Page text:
I haven’t made this in years, but I started thinking about it again the other day. It’s getting so chilly out, and I’m craving roasted root vegetables, pumpkin, and butternut squash–basically anything starchy and orange and sweet. This time, I used chunky peanut butter and diced tomatoes and it came out even better than I remembered. I loved the contrast between the creamy, sweet potato, the spicy sauce, and the crunchy peanuts.

This is a great weeknight recipe because you can easily prepare the potatoes and sauce ahead, and then just heat and serve when you’re ready for dinner. It makes a terrific main dish on its own, but it’s also a nice side with simple baked chicken or fish. I love to pair it with sautéed broccoli rabe splashed with a little tamari and drizzled with sesame oil.

 

Sweet Potatoes with Spicy Peanut Sauce

Makes 4 servings

Adapted from Cooking Light

 

4 medium sweet potatoes

1 tablespoon vegetable oil

1/2 onion, diced (about 3/4 cup)

2 tablespoons grated fresh ginger

2 large garlic cloves, minced

2 teaspoons ground cumin

2 teaspoons ground coriander

1/2 teaspoon kosher salt

1/8 teaspoon cayenne pepper

1 cup water

1 cup petit diced tomatoes with juice

1/3 cup chunky, natural style peanut butter

Chopped roasted salted peanuts, for serving

Chopped cilantro or parsley, for serving

 

Preheat the oven to 375°F. Pierce the sweet potatoes all over with a fork. Place them on a foil-lined baking sheet and bake until tender, 60 to 70 minutes.

In a large, non-stick skillet, heat the oil over medium heat. Add the onion, ginger, and garlic and sauté until the onion is soft, about 5 minutes. Add the cumin, coriander, salt, and cayenne and sauté for another minute. Whisk in the water, tomatoes, and peanut butter until smooth. Simmer for a minute or two, until thickened.

Split each sweet potato lengthwise down the middle and spoon in the sauce. Top with the cilantro, parsley, and chopped peanuts.

5 Minute, Weeknight Vegan Chocolate Pudding

5 Minute, Weeknight Chocolate PuddingOwen loves chocolate pudding. Sometimes I make it for him from scratch, sometimes we buy it from this fancy Italian market near his daycare, and sometimes it’s pudding cups from Stop & Shop. Obviously, the homemade pudding trumps the others, but it’s hard to find the time. Also, our favorite recipe (from Cook’s Illustrated) isn’t exactly healthy, what with 1/2 cup white sugar, 5 tablespoons of butter, and four ounces of chocolate. We won’t even get into the amount of heavy cream.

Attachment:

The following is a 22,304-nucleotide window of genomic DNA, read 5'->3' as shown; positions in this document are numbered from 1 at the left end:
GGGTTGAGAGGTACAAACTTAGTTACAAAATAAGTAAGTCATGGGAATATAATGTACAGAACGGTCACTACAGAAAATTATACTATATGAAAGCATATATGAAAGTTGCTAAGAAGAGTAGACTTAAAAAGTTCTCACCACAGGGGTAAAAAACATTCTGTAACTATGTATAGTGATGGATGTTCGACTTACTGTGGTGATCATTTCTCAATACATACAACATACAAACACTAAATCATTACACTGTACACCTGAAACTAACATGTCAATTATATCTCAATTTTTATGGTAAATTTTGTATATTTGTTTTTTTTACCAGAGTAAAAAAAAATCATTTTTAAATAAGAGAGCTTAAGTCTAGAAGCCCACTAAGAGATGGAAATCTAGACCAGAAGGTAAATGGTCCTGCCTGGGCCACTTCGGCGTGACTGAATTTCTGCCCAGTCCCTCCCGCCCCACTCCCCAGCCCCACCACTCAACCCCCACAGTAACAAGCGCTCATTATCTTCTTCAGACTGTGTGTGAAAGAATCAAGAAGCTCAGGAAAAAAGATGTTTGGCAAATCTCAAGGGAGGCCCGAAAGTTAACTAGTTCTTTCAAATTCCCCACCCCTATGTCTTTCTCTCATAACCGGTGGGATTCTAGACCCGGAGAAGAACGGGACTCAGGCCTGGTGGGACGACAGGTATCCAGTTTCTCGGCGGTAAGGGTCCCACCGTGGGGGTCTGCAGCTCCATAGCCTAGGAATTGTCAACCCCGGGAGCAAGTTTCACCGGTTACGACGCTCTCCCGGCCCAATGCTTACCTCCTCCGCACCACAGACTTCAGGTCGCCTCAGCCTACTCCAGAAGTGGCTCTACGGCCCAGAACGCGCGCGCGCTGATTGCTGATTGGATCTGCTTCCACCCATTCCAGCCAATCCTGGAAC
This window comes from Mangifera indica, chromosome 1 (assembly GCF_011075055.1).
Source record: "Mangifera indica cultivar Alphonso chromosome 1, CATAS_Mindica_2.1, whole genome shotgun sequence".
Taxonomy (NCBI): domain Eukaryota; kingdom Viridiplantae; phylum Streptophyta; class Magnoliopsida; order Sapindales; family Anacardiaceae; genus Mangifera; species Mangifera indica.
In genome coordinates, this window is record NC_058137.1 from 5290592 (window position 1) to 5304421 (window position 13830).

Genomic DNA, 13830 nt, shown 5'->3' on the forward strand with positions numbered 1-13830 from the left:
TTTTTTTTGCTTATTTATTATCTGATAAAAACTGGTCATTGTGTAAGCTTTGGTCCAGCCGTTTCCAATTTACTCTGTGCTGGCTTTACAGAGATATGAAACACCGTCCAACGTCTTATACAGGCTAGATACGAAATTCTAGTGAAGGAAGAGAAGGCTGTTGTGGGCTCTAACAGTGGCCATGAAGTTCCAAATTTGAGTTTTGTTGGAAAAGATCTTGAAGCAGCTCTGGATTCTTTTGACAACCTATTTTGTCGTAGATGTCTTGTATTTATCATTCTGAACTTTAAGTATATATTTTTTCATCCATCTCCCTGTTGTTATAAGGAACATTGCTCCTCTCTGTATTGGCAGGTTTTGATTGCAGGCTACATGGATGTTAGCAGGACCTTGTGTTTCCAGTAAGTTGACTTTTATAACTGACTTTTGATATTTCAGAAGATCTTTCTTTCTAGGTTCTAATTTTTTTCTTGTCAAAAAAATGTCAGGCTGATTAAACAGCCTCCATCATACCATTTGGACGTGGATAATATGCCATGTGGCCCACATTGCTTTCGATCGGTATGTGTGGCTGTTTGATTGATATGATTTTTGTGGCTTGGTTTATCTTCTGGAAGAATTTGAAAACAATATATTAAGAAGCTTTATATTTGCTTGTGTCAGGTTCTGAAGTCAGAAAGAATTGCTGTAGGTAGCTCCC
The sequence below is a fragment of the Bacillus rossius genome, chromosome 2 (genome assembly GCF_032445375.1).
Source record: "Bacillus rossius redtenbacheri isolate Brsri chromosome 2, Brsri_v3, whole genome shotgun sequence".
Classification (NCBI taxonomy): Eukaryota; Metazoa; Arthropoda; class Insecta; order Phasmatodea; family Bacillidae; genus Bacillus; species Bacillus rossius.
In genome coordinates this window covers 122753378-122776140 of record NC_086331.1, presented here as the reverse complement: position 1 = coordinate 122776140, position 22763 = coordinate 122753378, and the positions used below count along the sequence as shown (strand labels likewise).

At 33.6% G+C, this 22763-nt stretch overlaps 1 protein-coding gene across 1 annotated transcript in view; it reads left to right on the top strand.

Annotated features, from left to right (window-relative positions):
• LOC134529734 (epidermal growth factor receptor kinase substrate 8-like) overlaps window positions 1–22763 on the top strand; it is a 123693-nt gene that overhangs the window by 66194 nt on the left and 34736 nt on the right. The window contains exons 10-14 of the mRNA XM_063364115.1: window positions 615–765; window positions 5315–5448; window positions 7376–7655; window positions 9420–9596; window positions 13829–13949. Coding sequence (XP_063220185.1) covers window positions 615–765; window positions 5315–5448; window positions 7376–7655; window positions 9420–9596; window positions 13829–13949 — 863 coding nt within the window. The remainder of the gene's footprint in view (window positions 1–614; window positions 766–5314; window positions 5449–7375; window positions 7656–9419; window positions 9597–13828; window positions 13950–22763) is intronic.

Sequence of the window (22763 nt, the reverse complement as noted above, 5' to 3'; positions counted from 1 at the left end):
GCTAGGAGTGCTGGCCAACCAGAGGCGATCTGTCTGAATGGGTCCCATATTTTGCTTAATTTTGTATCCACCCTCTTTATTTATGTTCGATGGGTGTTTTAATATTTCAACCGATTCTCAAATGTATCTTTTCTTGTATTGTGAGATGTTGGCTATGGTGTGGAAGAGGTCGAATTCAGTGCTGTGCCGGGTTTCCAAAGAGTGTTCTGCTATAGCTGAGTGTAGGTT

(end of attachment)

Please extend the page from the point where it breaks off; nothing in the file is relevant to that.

So I was excited to stumble upon a recipe for a quick, easy, and–best of all–vegan chocolate pudding on weelicious, my fave kid-friendly recipe site. Basically, you throw a package of silken tofu, some cocoa powder, agave, and vanilla into a blender and whip it all up. Since I can never resist tinkering just a little, I added some instant coffee powder, a smidge of melted chocolate, and a sprinkle of salt to round out all the flavors.

You guys, I wish I could tell you how much Owen loved it, but the truth is he never had a single bite. I ate it all myself.

 

5 Minute, Weeknight Chocolate Pudding

Makes 3-4 servings

 

2 tablespoons vegan chocolate chips

1 (1 pound) package silken tofu

1/3 cup cocoa powder

1/3 cup agave (simple syrup would work too)

1 tablespoon vanilla extract

1 teaspoon instant coffee granules

1/4 teaspoon kosher salt

 

Put the chocolate chips in a microwave-safe bowl and microwave for 30 seconds to 1 minute, stirring once, until the chocolate is melted and smooth.

In a blender, combine the tofu, cocoa, agave, vanilla, instant coffee granules, and salt. Add the melted chocolate and blend until smooth.

Transfer the pudding to a serving bowl, cover with plastic wrap, and chill until ready to serve. The pudding will thicken as it chills.